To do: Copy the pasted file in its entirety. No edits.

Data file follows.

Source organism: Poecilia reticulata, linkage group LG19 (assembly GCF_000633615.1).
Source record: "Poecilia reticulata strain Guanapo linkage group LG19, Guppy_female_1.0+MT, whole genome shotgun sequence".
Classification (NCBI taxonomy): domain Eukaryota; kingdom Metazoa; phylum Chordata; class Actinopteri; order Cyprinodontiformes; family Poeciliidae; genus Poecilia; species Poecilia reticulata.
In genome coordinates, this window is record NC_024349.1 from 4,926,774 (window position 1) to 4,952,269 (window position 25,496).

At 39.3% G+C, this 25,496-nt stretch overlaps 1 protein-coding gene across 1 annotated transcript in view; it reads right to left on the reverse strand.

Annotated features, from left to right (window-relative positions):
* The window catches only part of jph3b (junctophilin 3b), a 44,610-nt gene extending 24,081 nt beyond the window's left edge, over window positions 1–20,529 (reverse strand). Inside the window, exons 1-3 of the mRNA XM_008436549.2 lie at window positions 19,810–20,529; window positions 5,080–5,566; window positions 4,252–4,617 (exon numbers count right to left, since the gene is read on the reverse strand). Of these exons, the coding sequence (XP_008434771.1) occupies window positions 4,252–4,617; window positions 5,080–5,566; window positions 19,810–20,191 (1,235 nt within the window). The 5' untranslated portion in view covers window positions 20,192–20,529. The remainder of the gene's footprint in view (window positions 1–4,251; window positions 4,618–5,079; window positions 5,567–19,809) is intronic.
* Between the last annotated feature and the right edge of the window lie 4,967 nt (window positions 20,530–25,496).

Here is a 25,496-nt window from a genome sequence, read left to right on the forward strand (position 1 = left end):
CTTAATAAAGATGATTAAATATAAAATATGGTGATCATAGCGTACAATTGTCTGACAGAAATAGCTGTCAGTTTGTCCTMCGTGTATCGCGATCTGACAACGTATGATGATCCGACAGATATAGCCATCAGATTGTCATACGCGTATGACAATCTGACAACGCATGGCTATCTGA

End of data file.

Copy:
Source organism: Poecilia reticulata, linkage group LG19 (assembly GCF_000633615.1).
Source record: "Poecilia reticulata strain Guanapo linkage group LG19, Guppy_female_1.0+MT, whole genome shotgun sequence".
Classification (NCBI taxonomy): domain Eukaryota; kingdom Metazoa; phylum Chordata; class Actinopteri; order Cyprinodontiformes; family Poeciliidae; genus Poecilia; species Poecilia reticulata.
In genome coordinates, this window is record NC_024349.1 from 4,926,774 (window position 1) to 4,952,269 (window position 25,496).

At 39.3% G+C, this 25,496-nt stretch overlaps 1 protein-coding gene across 1 annotated transcript in view; it reads right to left on the reverse strand.

Annotated features, from left to right (window-relative positions):
* The window catches only part of jph3b (junctophilin 3b), a 44,610-nt gene extending 24,081 nt beyond the window's left edge, over window positions 1–20,529 (reverse strand). Inside the window, exons 1-3 of the mRNA XM_008436549.2 lie at window positions 19,810–20,529; window positions 5,080–5,566; window positions 4,252–4,617 (exon numbers count right to left, since the gene is read on the reverse strand). Of these exons, the coding sequence (XP_008434771.1) occupies window positions 4,252–4,617; window positions 5,080–5,566; window positions 19,810–20,191 (1,235 nt within the window). The 5' untranslated portion in view covers window positions 20,192–20,529. The remainder of the gene's footprint in view (window positions 1–4,251; window positions 4,618–5,079; window positions 5,567–19,809) is intronic.
* Between the last annotated feature and the right edge of the window lie 4,967 nt (window positions 20,530–25,496).

Here is a 25,496-nt window from a genome sequence, read left to right on the forward strand (position 1 = left end):
CTTAATAAAGATGATTAAATATAAAATATGGTGATCATAGCGTACAATTGTCTGACAGAAATAGCTGTCAGTTTGTCCTMCGTGTATCGCGATCTGACAACGTATGATGATCCGACAGATATAGCCATCAGATTGTCATACGCGTATGACAATCTGACAACGCATGGCTATCTGA